"Hobgoblin, Part 2"
Writer: Brian Michael Bendis
Artists: Mark Bagley (p), Scott Hanna (i)
Publisher: Marvel Comics
Plot: As the issue opens, Harry Osborn is being released from S.H.I.E.L.D. custody, but his memories of the events surrounding his father's transformation into the Green Goblin have been wiped. He is sent back in the world in full control of his father's considerable wealth. However, Harry shows signs that he's haunted by elements of his past that he can't quite remember, but when he's visited by one of Norman's agents, the memories come flooding back.
Comments: The problem I found myself having with this issue is that I spent most of the issue waiting for the writing to offer up some vital insight about Harry Osborn that would explain why we spent the entire issue focused on what happened between the last time we saw him and his most recent return to these pages. The last issue offered up a pretty solid revelation as we learned that Mary Jane was going out with him before she hooked up with Peter, but this issue's big surprise is pretty much exactly what I had been expecting. Essentially, it repeats the performance of the scene where Harry discovers one of his father's hidden labs. The episode also doesn't really explain why Nick Fury set Harry loose without giving Peter the heads up, though I fully expect that Harry was let off the leash so that S.H.I.E.L.D. could see what rats emerged from the woodwork when Harry was back in play. Of course this leaves me a little nervous that S.H.I.E.L.D. will arrive to save the day in the final moments when it looks like the situation with Harry has gone completely off the rails. In the end though issues like this leave me a little annoyed with Brian Michael Bendis's writing. Often he spends far too much time examining elements of the story that don't feel like they needed the extra attention. Most of this issue essentially repeats performance of material that was already covered on the issue's recap page. I guess what I'm trying to say here is that if we're going to spend two issues fleshing out the character of Harry Osborn, it would be nice to walk away with information that made it easy to understand why it took two issues to cover this ground.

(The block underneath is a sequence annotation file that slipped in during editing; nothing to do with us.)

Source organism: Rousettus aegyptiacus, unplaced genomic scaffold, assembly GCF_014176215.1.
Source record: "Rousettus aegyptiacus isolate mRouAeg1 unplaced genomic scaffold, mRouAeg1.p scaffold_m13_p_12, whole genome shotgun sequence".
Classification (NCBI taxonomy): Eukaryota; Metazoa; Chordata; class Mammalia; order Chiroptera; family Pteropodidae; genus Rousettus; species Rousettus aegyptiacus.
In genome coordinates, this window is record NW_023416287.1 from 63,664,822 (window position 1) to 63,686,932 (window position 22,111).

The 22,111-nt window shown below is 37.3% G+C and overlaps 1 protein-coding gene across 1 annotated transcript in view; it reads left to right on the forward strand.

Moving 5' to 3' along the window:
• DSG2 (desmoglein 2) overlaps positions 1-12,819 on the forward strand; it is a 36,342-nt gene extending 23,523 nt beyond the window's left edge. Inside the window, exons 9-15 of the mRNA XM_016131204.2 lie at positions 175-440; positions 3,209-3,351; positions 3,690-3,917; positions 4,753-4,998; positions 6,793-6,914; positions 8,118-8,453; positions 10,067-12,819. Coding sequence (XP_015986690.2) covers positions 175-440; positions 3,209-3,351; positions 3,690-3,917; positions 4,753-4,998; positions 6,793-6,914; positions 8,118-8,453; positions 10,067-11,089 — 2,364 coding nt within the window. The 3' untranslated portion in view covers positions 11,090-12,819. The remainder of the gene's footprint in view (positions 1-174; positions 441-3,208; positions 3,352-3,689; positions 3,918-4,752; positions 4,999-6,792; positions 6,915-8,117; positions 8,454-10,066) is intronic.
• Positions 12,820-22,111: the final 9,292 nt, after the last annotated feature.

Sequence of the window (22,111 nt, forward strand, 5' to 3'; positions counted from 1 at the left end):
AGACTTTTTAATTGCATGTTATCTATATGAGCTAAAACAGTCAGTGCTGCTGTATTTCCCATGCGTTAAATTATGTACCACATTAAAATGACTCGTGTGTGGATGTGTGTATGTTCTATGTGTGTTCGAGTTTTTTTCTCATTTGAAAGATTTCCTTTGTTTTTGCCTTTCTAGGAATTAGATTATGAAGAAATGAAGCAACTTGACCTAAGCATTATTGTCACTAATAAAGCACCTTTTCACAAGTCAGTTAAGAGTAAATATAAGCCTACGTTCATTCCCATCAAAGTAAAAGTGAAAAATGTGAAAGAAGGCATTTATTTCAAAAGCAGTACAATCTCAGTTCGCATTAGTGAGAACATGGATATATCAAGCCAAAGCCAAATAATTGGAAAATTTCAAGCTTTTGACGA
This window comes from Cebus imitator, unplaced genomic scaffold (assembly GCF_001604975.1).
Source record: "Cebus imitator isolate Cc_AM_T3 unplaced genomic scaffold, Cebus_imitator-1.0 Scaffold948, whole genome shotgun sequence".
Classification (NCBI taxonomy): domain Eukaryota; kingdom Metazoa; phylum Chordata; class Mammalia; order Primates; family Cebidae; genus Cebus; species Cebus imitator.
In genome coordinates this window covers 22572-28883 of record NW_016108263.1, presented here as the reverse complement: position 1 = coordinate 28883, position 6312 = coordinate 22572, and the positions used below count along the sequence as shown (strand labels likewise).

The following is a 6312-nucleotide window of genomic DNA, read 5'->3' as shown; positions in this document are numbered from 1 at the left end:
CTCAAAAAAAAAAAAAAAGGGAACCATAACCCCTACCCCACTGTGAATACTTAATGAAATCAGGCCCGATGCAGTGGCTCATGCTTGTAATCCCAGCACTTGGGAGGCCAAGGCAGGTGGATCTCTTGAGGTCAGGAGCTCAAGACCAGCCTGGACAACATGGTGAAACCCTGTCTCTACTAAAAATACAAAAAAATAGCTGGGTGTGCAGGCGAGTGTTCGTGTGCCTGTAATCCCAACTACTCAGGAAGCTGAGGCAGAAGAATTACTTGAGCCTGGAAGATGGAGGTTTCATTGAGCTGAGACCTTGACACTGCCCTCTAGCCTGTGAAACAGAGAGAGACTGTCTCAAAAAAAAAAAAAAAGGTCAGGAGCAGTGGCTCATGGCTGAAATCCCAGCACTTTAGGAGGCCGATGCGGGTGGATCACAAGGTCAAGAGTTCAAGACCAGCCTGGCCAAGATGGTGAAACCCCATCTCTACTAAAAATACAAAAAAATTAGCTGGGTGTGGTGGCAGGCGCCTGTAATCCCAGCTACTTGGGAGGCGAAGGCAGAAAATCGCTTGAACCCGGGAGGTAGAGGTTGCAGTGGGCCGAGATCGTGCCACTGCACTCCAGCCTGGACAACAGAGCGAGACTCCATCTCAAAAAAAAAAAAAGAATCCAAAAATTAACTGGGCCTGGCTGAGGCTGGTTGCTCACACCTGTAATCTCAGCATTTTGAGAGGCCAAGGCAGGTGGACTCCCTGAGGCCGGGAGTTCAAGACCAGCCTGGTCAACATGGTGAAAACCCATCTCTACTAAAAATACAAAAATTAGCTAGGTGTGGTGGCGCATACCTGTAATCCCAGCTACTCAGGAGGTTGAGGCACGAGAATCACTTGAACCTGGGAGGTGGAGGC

Once again though it's great to see the covers of this book are starting to reflect the story we get inside. While the Hobgoblin has yet to put in an appearance, this cover impressively plays up the idea that the character is going to be a visually striking creation when he finally does arrive. As for Mark Bagley's work inside the issue, the blacked out panels that indicate Harry's blacked out memories are used a little too much for my liking, but I can't deny the sheer impact of the big reveal moment when Harry's memory is restored. The use of black space on that final page does a lovely job of selling the idea that Harry's future is a decidedly sinister looking one. There's also a nice little sequence where Norman's assistant lashes out at Harry, as the art manages to deftly sell the idea that this is not a person you want to tick off.
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